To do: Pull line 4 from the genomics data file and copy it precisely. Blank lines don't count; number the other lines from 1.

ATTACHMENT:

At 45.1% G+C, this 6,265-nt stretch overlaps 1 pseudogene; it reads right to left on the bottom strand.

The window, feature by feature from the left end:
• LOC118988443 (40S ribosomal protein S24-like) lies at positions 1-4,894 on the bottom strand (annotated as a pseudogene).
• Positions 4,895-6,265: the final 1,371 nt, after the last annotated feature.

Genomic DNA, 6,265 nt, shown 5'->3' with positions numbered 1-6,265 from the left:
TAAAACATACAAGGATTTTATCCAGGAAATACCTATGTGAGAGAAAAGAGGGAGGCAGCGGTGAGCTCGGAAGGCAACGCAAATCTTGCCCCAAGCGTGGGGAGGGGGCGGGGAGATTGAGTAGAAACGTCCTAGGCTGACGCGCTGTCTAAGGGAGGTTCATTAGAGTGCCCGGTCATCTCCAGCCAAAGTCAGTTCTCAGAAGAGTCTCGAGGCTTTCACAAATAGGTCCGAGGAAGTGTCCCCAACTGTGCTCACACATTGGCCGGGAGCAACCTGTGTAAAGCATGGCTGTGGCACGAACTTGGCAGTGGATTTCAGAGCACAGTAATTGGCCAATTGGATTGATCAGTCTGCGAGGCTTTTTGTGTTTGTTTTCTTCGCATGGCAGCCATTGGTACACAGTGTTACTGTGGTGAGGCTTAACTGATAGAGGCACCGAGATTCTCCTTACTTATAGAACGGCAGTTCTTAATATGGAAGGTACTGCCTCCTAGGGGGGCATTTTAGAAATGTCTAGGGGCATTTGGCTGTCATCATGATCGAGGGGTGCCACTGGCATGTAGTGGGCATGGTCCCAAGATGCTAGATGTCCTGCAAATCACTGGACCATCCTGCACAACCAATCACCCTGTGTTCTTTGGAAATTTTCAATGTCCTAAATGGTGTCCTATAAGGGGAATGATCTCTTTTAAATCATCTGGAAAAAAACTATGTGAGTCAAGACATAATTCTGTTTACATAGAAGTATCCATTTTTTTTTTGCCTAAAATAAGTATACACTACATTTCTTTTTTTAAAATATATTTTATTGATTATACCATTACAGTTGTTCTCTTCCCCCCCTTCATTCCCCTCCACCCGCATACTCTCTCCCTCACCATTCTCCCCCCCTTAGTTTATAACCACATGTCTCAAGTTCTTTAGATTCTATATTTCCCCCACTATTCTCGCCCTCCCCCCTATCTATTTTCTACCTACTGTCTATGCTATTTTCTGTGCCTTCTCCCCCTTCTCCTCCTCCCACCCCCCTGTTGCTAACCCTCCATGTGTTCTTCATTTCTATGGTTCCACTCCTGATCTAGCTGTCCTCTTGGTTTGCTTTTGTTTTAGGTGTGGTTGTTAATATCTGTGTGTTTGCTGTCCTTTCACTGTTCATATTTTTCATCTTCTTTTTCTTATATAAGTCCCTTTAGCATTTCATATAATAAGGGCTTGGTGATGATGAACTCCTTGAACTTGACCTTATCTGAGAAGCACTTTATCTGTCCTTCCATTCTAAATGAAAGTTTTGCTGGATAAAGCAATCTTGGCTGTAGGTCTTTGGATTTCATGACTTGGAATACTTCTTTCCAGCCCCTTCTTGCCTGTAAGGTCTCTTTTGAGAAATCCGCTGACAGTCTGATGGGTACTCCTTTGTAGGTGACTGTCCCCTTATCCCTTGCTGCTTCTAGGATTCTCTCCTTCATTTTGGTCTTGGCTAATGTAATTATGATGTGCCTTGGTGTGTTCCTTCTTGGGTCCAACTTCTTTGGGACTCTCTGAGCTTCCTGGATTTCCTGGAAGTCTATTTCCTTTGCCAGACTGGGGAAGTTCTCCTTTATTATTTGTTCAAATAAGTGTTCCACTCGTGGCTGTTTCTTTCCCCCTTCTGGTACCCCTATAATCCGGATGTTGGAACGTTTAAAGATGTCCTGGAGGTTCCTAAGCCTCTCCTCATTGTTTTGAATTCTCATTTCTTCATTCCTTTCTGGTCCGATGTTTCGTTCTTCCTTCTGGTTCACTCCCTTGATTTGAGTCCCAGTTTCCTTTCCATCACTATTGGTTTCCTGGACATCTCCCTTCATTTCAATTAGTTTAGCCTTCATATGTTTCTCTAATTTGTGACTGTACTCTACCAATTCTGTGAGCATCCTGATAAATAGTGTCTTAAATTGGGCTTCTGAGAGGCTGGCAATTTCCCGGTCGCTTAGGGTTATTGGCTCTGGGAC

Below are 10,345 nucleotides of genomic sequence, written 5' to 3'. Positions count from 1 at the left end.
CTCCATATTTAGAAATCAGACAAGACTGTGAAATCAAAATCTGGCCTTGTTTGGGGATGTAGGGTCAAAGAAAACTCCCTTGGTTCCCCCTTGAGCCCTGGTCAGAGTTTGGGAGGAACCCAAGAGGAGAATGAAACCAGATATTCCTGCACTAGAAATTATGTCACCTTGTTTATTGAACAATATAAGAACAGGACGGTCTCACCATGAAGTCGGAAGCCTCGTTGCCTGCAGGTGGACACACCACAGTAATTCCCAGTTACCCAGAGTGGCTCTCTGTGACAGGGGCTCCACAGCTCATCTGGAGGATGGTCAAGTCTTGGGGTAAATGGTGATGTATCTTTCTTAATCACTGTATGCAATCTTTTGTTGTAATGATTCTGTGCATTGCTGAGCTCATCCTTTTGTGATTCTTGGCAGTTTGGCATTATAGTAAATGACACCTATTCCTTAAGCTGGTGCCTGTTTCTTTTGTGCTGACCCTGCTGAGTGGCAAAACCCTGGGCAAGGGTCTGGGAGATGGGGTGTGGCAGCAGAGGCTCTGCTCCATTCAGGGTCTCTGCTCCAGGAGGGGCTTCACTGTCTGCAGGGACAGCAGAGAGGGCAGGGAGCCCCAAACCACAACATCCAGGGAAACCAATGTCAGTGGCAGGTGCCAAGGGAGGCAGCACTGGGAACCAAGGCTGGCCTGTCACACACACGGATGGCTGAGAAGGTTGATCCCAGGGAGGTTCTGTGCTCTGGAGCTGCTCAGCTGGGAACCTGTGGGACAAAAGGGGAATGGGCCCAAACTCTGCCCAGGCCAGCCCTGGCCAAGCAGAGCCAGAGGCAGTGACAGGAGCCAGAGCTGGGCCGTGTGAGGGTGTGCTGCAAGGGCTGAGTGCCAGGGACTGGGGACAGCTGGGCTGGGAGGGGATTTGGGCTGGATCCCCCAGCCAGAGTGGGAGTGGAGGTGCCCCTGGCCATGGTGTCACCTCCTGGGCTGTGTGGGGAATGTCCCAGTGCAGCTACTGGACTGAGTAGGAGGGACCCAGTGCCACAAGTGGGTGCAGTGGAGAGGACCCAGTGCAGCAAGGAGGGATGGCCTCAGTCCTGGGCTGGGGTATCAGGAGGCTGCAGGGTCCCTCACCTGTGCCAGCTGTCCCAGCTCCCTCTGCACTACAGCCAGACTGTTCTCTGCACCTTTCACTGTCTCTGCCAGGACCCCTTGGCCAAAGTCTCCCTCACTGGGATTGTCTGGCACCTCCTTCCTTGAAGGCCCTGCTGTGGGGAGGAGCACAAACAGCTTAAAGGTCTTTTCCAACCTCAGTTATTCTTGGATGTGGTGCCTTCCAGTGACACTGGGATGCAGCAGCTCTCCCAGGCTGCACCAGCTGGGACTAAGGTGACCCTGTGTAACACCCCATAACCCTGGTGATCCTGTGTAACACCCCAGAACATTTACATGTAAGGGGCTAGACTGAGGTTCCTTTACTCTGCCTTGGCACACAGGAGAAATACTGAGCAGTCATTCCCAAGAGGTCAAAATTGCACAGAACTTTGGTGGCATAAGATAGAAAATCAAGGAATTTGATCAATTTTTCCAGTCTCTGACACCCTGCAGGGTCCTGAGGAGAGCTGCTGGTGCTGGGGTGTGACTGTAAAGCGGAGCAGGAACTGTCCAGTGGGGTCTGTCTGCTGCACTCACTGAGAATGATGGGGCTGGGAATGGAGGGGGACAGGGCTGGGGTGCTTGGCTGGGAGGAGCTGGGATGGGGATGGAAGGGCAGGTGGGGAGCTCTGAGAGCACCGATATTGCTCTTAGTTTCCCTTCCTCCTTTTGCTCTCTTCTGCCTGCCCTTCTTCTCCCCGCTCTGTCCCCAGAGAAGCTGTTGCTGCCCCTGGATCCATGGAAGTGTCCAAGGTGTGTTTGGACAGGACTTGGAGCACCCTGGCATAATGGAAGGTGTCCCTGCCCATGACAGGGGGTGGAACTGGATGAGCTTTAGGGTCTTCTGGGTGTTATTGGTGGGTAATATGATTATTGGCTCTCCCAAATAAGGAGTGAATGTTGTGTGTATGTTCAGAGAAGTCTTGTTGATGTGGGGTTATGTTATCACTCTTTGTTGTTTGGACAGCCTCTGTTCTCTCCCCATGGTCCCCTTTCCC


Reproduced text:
• Positions 4,895-6,265: the final 1,371 nt, after the last annotated feature.